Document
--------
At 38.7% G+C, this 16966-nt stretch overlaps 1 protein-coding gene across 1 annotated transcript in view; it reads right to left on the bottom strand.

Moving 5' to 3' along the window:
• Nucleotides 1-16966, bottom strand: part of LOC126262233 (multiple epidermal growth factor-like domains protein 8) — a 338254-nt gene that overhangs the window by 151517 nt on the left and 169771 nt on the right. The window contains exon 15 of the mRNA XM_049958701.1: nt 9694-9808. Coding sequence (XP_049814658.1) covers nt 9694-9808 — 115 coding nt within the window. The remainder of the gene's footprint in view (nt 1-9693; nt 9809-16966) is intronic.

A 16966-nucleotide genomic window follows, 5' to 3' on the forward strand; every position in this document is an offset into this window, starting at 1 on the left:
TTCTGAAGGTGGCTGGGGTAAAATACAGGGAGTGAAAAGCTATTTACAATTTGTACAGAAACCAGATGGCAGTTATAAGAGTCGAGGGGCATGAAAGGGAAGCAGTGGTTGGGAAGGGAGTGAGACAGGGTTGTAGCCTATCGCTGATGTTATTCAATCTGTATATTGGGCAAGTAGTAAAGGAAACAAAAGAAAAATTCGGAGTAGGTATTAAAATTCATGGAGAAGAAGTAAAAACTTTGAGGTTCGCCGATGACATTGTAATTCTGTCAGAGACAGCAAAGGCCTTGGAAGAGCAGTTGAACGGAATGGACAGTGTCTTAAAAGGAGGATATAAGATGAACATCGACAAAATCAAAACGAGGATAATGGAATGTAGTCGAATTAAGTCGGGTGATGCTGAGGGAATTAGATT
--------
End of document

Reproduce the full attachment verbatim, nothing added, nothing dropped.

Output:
At 38.7% G+C, this 16966-nt stretch overlaps 1 protein-coding gene across 1 annotated transcript in view; it reads right to left on the bottom strand.

Moving 5' to 3' along the window:
• Nucleotides 1-16966, bottom strand: part of LOC126262233 (multiple epidermal growth factor-like domains protein 8) — a 338254-nt gene that overhangs the window by 151517 nt on the left and 169771 nt on the right. The window contains exon 15 of the mRNA XM_049958701.1: nt 9694-9808. Coding sequence (XP_049814658.1) covers nt 9694-9808 — 115 coding nt within the window. The remainder of the gene's footprint in view (nt 1-9693; nt 9809-16966) is intronic.

A 16966-nucleotide genomic window follows, 5' to 3' on the forward strand; every position in this document is an offset into this window, starting at 1 on the left:
TTCTGAAGGTGGCTGGGGTAAAATACAGGGAGTGAAAAGCTATTTACAATTTGTACAGAAACCAGATGGCAGTTATAAGAGTCGAGGGGCATGAAAGGGAAGCAGTGGTTGGGAAGGGAGTGAGACAGGGTTGTAGCCTATCGCTGATGTTATTCAATCTGTATATTGGGCAAGTAGTAAAGGAAACAAAAGAAAAATTCGGAGTAGGTATTAAAATTCATGGAGAAGAAGTAAAAACTTTGAGGTTCGCCGATGACATTGTAATTCTGTCAGAGACAGCAAAGGCCTTGGAAGAGCAGTTGAACGGAATGGACAGTGTCTTAAAAGGAGGATATAAGATGAACATCGACAAAATCAAAACGAGGATAATGGAATGTAGTCGAATTAAGTCGGGTGATGCTGAGGGAATTAGATT